I'm running a script that looks at all the files in a directory and its subdirectories.

The script has been running for a day, and I'd like to estimate how long it will keep running. I know how many files it processed so far (73,000,000), but I don't know the total number of files.

What is the fastest way to count the files?

I tried right-clicking on the directory and selecting "properties", and it's slowly counting up. I tried redirecting ls into a file, and it's just churning & churning...

Should I write a program in c?


4 Answers 4


The simplest way:

find <dir> -type f | wc -l

Slightly faster, perhaps:

find <dir> -type f -printf '\n' | wc -l
  • 1
    do you think find will be faster than ls? Jun 4, 2015 at 19:32
  • It'll be faster than saving ls's output to a file. It'll be on par with ls -R | wc -l. Jun 4, 2015 at 20:02

I did a quick research. Using a directory with 100,000 files I compared the following commands:

ls -R <dir>
ls -lR <dir>
find <dir> -type f

I ran them twice, once redirecting into a file (>file), and once piping into wc (|wc -l). Here are the run times in seconds:

        >file   |wc
ls -R     14     14
find      89     56
ls -lR    91     82

The difference between >file and |wc -l is smaller than the difference between ls and find.

It appears that ls -R is at least 4x faster than find.

  • 1
    I can't undo my upvote, but this is wrong. ls -R may be faster, but it also gives incorrect results. First off, this counts directories as well as files. Worse yet, the output is formatted, and those formatting lines are counted as well. Jul 13, 2018 at 18:23

Fastest I know about:

ls | wc -l

Note: keep in mind though that it lists all nodes inside a directory, including subdirectories and the two references to the current and the parent directory (. & ..).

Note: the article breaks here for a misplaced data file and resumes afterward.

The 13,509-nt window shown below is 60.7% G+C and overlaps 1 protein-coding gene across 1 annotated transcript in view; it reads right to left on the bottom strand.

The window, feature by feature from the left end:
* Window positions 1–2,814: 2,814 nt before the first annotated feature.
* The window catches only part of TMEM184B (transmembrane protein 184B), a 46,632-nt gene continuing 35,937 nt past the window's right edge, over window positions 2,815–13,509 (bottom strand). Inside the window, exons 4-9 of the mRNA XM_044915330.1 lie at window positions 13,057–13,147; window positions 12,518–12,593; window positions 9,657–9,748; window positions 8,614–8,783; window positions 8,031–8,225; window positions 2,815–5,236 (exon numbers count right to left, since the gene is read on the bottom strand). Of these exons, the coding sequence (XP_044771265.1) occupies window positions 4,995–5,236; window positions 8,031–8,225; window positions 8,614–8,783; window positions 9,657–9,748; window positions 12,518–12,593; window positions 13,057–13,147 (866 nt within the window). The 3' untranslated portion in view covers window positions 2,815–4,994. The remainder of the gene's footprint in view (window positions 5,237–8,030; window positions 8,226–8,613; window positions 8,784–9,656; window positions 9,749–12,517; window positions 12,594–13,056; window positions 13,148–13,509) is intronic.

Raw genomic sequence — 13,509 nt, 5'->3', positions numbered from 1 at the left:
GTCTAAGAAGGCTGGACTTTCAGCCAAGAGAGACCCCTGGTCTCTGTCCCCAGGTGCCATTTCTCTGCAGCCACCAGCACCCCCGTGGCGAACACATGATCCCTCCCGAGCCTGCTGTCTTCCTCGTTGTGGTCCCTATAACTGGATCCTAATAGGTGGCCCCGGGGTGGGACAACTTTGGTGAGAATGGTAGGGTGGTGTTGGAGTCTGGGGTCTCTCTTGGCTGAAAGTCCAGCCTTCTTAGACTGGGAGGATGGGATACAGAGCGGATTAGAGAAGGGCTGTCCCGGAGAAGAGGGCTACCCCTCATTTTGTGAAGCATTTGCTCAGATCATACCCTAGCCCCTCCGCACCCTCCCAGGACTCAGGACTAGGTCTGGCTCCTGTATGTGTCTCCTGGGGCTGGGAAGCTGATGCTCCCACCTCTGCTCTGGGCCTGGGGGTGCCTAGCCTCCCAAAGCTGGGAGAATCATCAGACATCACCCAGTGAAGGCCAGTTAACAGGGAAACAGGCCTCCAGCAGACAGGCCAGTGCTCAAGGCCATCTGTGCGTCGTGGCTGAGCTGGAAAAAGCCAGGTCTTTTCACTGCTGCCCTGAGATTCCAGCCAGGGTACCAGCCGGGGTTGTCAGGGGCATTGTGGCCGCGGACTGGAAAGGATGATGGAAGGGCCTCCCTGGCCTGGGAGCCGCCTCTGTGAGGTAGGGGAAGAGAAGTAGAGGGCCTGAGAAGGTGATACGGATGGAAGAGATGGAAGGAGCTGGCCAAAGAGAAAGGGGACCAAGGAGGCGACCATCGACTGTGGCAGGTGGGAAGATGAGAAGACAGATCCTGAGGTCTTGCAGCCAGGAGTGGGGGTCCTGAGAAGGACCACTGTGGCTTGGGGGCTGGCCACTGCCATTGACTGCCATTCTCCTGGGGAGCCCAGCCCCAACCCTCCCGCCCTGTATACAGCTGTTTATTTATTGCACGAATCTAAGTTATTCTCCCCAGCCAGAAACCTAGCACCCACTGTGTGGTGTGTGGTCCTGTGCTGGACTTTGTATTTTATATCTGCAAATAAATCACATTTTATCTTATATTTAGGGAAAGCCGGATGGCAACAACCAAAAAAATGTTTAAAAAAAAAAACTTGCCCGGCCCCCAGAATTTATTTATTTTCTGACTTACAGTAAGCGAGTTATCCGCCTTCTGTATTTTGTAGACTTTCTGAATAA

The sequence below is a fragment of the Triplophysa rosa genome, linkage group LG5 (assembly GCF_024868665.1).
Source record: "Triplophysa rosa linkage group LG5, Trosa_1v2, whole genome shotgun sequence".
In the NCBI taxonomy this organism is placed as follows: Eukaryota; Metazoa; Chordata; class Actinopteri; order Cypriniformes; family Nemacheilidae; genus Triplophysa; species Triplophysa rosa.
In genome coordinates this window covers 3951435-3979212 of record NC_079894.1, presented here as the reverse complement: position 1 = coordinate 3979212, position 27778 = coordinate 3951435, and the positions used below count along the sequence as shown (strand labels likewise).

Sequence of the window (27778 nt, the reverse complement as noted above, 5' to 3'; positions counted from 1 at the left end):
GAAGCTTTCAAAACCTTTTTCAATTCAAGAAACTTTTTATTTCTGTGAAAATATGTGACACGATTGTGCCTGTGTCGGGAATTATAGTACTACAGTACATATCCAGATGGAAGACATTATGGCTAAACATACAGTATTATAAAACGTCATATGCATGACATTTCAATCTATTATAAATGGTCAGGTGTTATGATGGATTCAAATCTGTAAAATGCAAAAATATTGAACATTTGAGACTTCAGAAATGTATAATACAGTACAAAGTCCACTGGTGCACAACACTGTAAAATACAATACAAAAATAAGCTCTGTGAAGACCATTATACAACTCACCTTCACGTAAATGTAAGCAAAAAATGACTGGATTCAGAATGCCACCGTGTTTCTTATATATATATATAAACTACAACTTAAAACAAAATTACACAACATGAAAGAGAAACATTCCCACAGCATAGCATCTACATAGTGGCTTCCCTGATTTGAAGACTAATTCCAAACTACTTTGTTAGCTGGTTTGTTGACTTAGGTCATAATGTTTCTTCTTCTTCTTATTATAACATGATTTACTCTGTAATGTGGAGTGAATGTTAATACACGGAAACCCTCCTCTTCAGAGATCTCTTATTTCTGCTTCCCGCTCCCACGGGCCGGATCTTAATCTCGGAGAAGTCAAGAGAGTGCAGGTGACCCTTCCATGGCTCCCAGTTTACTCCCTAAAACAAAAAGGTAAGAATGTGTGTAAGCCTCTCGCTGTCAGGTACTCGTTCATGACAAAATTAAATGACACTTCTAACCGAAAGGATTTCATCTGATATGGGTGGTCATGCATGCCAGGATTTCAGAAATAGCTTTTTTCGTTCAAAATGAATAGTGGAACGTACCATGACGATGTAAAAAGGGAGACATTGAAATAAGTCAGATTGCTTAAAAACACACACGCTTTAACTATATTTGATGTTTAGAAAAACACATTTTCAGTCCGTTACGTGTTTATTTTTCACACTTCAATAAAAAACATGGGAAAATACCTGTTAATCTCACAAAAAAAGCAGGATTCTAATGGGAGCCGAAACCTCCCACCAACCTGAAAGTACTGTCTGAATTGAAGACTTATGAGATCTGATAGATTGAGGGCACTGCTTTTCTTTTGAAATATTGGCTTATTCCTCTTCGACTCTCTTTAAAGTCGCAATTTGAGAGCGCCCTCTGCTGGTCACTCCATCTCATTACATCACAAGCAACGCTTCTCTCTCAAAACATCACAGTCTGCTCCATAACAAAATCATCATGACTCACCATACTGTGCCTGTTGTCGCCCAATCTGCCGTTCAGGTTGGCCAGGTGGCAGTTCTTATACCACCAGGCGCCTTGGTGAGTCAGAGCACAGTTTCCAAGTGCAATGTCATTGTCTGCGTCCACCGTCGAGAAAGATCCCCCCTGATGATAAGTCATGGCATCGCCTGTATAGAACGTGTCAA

If you need the recursive count of files in all subdirectories (as opposed to everything including subdirectories inside the current directory), then you can add the "recursive" flag to the ls command:

ls -R | wc -l

If you compare this in speed to the suggestion using find you will see that it is much faster (factor 2 to 10), but keep in mind the note above.

  • This misses the files in subdirectories. Jun 4, 2015 at 19:39
  • @RSamuelKlatchko Yeah, just added that option as a seconf alternative. The OPs question is a bit vague about this...
    – arkascha
    Jun 4, 2015 at 19:41
  • I tried ls -R, and I'm redirecting it into a file instead of piping into wc, so that I can see how far it got. It's still running. So I was wondering if there's a fastest way. Jun 4, 2015 at 19:50
  • Hm, ls is pretty fast. Could it be that your performance issue is writing to the file? Keep in mind that writing files is a very slow process...
    – arkascha
    Jun 4, 2015 at 19:51
  • Sure, I see the problem, but slowing it down further certainly won't help :-) I doubt you can find or implement something really faster than the ls command.
    – arkascha
    Jun 4, 2015 at 20:20

ls is not fast at all, and for your purpose is not even valuable: indeed ls prints an alhabetically sorted list of items, so have to wait for the OS to return the whole list of entries, sort them, print in the standard output, an then filter the result looking for newline characters.

A looooot of work for a simple task and even worse: if some of your file has a newline in the name, you'll count it more than once.

find, on the other hand, dosn't sort. It also have the advantage of immediatly executing the actions when the buffer is returned from the File System, so you'll start seeing result immediatly, and will consume far less memory.

So prefer this approach instead:

find . -mindepth 0 -maxdepth 0 -ignore_readdir_race -prinf x | wc -m

It will print an "x" in the standard output for every item found in the current directory (excluded the current directory itself, with -mindepth 1), and don't recurse (-maxdepth 1), then count the chracters.

Given that the folder is very full, -ignore_readdir_race will ignore errors for files deleted while counting

If you want to know the current count, redirect the output to a file (possibly in a tmpfs, so all is in-memory, and you won't produce a bottleneck), then detach the process. When you want to know the current counter's value, simply wc -m /tmp/count.txt:

nohup find . -mindepth 1 -maxdepth 1 -ignore_readdir_race -printf x > /tmp/count.txt &

Then when you want to see the actual count:

wc -m /tmp/count.txt

Or just keep watching it increase...

watch wc -m /tmp/count.txt

Have fun

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